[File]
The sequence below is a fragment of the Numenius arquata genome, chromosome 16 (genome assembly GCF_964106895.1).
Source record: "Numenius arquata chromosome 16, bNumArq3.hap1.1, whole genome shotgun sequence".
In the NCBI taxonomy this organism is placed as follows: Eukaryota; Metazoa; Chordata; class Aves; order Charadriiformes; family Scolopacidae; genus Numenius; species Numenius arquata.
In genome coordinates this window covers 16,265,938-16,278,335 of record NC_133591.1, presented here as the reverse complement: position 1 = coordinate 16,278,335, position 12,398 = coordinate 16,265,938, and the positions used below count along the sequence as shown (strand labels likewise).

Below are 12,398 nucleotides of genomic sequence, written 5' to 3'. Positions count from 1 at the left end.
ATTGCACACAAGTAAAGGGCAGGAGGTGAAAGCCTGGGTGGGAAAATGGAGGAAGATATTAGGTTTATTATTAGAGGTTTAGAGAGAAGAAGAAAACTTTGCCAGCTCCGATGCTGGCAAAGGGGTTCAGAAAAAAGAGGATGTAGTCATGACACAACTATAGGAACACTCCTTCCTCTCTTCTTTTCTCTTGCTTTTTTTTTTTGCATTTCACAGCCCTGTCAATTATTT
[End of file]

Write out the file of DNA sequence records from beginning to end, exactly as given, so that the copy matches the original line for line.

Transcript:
The sequence below is a fragment of the Numenius arquata genome, chromosome 16 (genome assembly GCF_964106895.1).
Source record: "Numenius arquata chromosome 16, bNumArq3.hap1.1, whole genome shotgun sequence".
In the NCBI taxonomy this organism is placed as follows: Eukaryota; Metazoa; Chordata; class Aves; order Charadriiformes; family Scolopacidae; genus Numenius; species Numenius arquata.
In genome coordinates this window covers 16,265,938-16,278,335 of record NC_133591.1, presented here as the reverse complement: position 1 = coordinate 16,278,335, position 12,398 = coordinate 16,265,938, and the positions used below count along the sequence as shown (strand labels likewise).

Below are 12,398 nucleotides of genomic sequence, written 5' to 3'. Positions count from 1 at the left end.
ATTGCACACAAGTAAAGGGCAGGAGGTGAAAGCCTGGGTGGGAAAATGGAGGAAGATATTAGGTTTATTATTAGAGGTTTAGAGAGAAGAAGAAAACTTTGCCAGCTCCGATGCTGGCAAAGGGGTTCAGAAAAAAGAGGATGTAGTCATGACACAACTATAGGAACACTCCTTCCTCTCTTCTTTTCTCTTGCTTTTTTTTTTTGCATTTCACAGCCCTGTCAATTATTT